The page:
söndag 12 augusti 2012

Books I've read on my vacation

"Books I've read recently" is a recurring topic and here is the previous blog post (same topic, different books). I took a pause in my "regular" reading scheme over the summer and these books jumped the queue. All three books are relevant for my upcoming course on sustainability and ICT

After having gotten it recommended by a colleague, I thought Bill Tomlinson's "Greening through IT: Information technology for environmental sustainability" (2010) would be a lot better than it was. As potential  course literature, I on the whole found the whole book lacking. I got worked up and irritated by many things in the book, so I don't even know where to start. Let me instead show you one of the problems I had with a quote from the book:

"If we spend all of the available effort on research, without any attention to acting on the results, no actual change in environmental impact will occur. [...] On the other hand, action alone, based on the current imperfect information that we have about these issues, may result in misdirected effort, solving trivial problems, missing important and achievable goals, and potentially doing more harm than good. Engaging simultaneously in high-quality science and vigorous courses of action will have the greatest effect."

Did you get that? He says we should not spend all our time and effort on only research or on only action, but rather simultaneously on "high-quality research and vigorous action". Has anyone ever argued against doing both instead of doing just one or the other? Exactly which straw man is he attacking here? This sounds more like the non-committal feel-good mumble of an experienced politician rather than a person who actually has something to say on the matter. This also basically summarizes my critique of the whole book - it just doesn't add much and doesn't even says that much at all that is of substance. There are a lot of chapters and pages and words, but not a lot of content in the book. I even found the proposed basic framework of IT helping people to cope with larger scales of time, space and complexity pretty vacuous, or at least not having the necessary weight to anchor the rest of his reasoning in the book. His outlook on IT in relation to sustainability glosses over and diminishes the problems we face, and he habitually overestimates the effects of (for example) social media, online communities, education, learning software (etc.) for creating real change; "if we could only scale this experimental software service up by a factor of 10 000, we could actually decrease all US consumers' total waste by 1%!". Even the references are pretty crappy and every second one refers to a webpage or a newspaper article. On the whole the book was a huge disappointment. On the other hand, Tomlinson is the first author of one of my favorite articles that I read during the spring, "Collapse informatics" (pdf). That paper had far more substance, much better reasoning and a perspective that was so much more interesting  than his book. I wonder what has changed since he wrote the book and how come he has so much more to say now than when he wrote the book?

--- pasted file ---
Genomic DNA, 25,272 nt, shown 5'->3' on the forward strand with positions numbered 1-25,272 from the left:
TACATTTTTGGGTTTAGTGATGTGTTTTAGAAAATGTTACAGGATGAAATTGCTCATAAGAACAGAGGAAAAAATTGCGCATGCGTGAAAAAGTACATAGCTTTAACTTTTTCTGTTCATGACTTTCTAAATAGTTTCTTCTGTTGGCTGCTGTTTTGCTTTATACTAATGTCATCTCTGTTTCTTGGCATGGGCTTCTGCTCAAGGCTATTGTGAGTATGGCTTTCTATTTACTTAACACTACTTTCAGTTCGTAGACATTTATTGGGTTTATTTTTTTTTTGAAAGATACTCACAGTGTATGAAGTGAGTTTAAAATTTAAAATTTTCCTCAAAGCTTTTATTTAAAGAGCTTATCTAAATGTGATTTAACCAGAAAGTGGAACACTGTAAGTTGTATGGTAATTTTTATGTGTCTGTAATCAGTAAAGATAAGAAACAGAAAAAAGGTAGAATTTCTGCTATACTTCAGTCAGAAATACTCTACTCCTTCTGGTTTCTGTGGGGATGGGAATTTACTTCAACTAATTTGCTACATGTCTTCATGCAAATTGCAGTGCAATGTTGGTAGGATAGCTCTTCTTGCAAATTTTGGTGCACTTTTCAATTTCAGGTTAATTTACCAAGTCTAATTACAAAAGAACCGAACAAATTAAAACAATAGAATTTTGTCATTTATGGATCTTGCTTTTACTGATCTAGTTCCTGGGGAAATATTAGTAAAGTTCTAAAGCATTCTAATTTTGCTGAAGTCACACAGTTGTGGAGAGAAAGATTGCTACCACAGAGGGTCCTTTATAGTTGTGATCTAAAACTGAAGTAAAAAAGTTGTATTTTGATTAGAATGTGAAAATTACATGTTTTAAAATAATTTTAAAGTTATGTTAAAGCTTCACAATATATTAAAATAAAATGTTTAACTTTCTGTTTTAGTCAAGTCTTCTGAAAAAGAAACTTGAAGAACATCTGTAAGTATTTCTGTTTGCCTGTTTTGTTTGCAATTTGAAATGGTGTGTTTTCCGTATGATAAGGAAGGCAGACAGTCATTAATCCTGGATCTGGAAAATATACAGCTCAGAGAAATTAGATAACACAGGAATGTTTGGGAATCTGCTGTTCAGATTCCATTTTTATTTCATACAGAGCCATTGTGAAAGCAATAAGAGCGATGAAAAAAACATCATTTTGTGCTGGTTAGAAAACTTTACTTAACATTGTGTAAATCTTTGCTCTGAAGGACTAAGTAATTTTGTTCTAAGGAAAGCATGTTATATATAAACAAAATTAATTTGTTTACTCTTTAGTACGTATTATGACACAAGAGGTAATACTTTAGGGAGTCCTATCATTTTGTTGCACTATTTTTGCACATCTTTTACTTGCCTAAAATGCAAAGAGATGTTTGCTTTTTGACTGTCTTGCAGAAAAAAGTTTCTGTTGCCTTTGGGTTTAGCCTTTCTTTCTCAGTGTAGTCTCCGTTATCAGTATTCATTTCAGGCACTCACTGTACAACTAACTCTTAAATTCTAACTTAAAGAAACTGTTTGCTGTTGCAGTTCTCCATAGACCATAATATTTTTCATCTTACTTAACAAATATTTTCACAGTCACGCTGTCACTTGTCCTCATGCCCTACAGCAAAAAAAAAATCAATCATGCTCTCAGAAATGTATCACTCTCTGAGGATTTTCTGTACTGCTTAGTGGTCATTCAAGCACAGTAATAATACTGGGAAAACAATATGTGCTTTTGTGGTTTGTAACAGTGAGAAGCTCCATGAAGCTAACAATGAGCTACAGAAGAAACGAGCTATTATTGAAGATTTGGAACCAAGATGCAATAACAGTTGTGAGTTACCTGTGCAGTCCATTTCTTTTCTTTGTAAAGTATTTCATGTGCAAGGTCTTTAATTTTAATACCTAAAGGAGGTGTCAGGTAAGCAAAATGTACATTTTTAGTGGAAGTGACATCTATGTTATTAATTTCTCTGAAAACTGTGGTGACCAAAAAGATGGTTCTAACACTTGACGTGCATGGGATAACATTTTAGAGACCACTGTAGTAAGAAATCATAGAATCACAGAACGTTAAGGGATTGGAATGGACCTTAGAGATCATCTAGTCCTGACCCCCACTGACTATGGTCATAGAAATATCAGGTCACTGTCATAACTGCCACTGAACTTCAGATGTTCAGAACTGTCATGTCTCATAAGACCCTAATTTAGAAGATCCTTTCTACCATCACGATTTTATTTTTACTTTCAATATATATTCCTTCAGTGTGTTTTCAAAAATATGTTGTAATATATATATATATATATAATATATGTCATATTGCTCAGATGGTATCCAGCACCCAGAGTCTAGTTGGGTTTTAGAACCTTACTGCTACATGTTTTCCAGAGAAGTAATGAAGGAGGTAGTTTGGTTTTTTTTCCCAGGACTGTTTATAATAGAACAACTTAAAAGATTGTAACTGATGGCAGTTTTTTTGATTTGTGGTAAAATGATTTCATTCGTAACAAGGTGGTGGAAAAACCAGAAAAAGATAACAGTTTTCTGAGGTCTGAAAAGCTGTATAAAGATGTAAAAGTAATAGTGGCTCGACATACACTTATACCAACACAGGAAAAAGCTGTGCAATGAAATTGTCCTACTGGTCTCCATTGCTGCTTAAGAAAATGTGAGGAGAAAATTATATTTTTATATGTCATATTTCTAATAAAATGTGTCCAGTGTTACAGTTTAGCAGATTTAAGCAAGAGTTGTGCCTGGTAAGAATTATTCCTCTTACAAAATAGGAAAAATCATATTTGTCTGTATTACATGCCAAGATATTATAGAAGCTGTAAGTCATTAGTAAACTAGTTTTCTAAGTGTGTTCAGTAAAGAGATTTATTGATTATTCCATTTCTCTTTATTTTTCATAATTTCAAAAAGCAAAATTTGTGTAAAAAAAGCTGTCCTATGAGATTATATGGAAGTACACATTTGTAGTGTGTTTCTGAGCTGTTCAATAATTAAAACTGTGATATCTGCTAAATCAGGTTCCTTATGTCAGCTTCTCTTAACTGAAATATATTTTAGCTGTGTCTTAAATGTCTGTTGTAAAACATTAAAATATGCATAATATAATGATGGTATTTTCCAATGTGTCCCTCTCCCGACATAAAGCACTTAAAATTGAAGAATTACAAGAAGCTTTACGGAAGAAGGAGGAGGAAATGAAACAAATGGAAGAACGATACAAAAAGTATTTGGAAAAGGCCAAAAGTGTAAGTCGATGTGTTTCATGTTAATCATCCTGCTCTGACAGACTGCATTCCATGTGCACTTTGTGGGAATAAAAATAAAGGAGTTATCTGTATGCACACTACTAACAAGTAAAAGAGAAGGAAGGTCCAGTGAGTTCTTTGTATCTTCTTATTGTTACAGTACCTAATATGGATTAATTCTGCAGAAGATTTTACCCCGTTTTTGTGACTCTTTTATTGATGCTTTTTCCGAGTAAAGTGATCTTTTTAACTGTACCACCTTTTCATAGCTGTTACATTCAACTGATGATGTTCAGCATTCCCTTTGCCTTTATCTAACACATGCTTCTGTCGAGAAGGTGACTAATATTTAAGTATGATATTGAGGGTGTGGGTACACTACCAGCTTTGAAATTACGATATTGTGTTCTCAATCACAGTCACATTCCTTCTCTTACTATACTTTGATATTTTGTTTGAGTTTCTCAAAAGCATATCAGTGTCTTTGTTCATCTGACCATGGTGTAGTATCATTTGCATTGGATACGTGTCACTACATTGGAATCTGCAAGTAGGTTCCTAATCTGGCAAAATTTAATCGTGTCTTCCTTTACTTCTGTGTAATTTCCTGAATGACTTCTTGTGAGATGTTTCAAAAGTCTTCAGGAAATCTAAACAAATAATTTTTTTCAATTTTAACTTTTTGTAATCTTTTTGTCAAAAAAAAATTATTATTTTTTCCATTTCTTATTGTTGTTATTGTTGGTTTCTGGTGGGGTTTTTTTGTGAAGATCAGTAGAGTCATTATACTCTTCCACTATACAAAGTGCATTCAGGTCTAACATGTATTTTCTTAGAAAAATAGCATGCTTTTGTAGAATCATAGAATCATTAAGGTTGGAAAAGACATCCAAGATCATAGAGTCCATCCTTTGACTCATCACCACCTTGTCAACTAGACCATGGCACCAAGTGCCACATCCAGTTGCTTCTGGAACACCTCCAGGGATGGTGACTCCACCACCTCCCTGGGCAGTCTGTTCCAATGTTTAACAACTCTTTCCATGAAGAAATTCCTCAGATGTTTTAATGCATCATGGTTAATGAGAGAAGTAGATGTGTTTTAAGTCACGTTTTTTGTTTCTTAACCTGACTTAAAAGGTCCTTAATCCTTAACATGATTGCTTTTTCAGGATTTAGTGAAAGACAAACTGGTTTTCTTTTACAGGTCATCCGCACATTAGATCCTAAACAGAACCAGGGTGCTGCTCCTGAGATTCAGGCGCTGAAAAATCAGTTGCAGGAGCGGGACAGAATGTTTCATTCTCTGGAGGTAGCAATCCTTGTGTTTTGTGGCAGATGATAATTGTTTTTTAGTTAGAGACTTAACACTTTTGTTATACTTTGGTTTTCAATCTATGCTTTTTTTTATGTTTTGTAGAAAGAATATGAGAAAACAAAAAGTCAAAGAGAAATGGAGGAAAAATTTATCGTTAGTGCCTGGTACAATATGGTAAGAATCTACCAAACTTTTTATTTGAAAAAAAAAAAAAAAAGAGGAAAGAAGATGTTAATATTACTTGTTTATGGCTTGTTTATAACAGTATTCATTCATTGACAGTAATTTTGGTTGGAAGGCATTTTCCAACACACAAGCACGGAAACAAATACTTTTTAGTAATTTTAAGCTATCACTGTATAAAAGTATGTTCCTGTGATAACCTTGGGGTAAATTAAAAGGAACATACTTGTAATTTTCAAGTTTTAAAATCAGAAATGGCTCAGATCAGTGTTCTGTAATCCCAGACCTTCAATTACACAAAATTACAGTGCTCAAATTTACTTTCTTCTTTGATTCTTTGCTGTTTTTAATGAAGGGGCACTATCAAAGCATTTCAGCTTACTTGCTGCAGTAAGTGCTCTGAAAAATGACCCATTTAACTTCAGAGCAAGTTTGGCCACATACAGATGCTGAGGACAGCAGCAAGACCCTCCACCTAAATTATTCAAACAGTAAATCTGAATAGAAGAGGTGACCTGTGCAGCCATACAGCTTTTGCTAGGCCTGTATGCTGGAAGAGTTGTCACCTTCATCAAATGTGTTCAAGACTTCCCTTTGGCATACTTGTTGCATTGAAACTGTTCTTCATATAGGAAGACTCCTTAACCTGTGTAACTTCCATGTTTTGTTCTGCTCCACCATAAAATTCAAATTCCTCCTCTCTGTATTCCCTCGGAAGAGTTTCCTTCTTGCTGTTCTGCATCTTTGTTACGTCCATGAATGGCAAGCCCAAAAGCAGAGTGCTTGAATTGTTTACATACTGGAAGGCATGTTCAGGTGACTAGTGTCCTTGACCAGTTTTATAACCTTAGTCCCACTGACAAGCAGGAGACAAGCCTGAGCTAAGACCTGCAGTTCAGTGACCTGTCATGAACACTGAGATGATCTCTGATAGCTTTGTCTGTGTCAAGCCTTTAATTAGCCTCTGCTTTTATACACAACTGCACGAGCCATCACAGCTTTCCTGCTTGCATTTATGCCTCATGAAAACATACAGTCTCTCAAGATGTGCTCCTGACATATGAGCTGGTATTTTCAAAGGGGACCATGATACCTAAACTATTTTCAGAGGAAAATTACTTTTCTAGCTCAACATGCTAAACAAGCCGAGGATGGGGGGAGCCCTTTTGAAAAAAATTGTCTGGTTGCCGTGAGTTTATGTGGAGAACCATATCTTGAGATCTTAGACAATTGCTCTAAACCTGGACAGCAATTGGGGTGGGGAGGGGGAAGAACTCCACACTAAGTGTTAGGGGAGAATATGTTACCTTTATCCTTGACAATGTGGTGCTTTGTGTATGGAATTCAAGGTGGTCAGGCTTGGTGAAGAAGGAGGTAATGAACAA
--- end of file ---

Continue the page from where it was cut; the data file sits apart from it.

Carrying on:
Lorenz Hilty's "Information technology and sustainability: Essays on the relationship between information technology and sustainable development" (2008) on the whole covers the same area and is thus another attempt at a primer on IT + Sustainability. It is much more successful, more substantial and less "chatty" than Tomlinson's book despite is slim format (175 pages, large text). I love to hear someone say (backed by research) that "As a rule of thumb, the length of the useful life of most ICT devices is more important than their power consumption during use" and "Renewable power holds far greater potential for sustainability than, for example, fighting standby power consumption".